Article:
Still, we enjoy great satisfactions:  the ability to steer where we think the school should go; a deepened appreciation for Team as we all take on greater responsibility; bringing in new faculty and staff people who quickly have become great partners devoted to furthing GWA’s vision; and support from the Board in where we want to lead.

Working together for over a year now, we have done quite well at balancing our personal and professional relationships at home and on campus. With higher transience than stateside schools and mini-culture settings that blend school and home-life contexts in ways that would not work at schools in the U.S., international schools value highly the sort of husband-wife teams that would often give pause to stateside recruiters. We love being able to have lunch together, work together with the leadership team, and strategize over what next steps to take in pursuit of GWA’s vision statement. Our good friend Kevin, the Lower School Principal who joined GWA’s leadership team along with us last year, often comments positively on his amazement at how well we work together. That said, it can get overwhelming. Coming home after a long day, we SHOULD talk about anything except school; yet, typically, school talk inhabits much of our evenings because that is what we do.

Tonight we made a pact: no shop talk all evening, even if we were doing work without talking about it. It has been very difficult for both of us to stick to it. Hundreds of emails waiting in the inbox. People relying on feedback or assistance to shape their professional development requests to meet tomorrow’s submission deadline. Musts-Do things to check off before we leave for Portugal early on Saturday morning. Yet, we did pretty well. No shop talk…or, at least not much.

Meanwhile, we are trying to prepare ourselves mentally for our upcoming Fall Break holiday in Portugal. One of the great benefits of expat living in the international school solar system is the ability to travel easily and frequently, and so that is what we will do during GWA’s Fall Break. Audrey asked Brian tonight, “Do you look forward to going away for a few days?” Brian responded, “Sadly, more than going away, I just look forward to catching up on emails without hundreds more coming in each day.” But that will morph into appreciation for the holiday trip once we get underway.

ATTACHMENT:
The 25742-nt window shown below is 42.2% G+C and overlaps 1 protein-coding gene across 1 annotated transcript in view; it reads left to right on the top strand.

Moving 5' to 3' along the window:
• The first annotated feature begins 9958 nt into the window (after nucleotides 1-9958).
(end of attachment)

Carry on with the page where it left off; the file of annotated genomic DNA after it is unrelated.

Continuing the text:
And so we prepare to depart on a flight to Porto before sunrise on Saturday morning to launch several days on the western Iberian Peninsula in Portugal. In addition to Charlotte, we have two of her friends traveling with us. We have found that, as much as we love our nearly-17 year old daughter and she loves us, travel is better when she has at least one friend with her to distract from the fact the she is traveling with her boring, meat-eating parents. Renting an apartment in Porto, we will explore Porto’s history and culture and Portuguese wine (and, of course, Portuguese port!) and make a day-trip to Santiago Compostela in Spain so that Brian can scope out the terminus of El Camino, the Way of St. James, which he plans to hike with a stateside hiking buddy in a few years. It will be very good to get out for a few days. In all likelihood, it will take most of the days away to decompress enough that we stop thinking of work all the time despite being in another country across the Mediterranean from Morocco.

We look forward to returning home and returning to our offices and the GWA campus refreshed and ready for the sprint through December. One thing we know as we prepare to depart, and that we will underscore when we return with personal fuel tanks refilled, is that we love being where we are and doing what we are doing. A year ago Brian said to other leadership team members that we would all look at this period together as a golden time in our careers. One year in, we still feel that way, only more strongly.

On your mark…get set…here we go!

Leave a Reply

Fill in your details below or click an icon to log in:

WordPress.com Logo

You are commenting using your WordPress.com account. Log Out /  Change )

Twitter picture

You are commenting using your Twitter account. Log Out /  Change )

Facebook photo

You are commenting using your Facebook account. Log Out /  Change )

Connecting to %s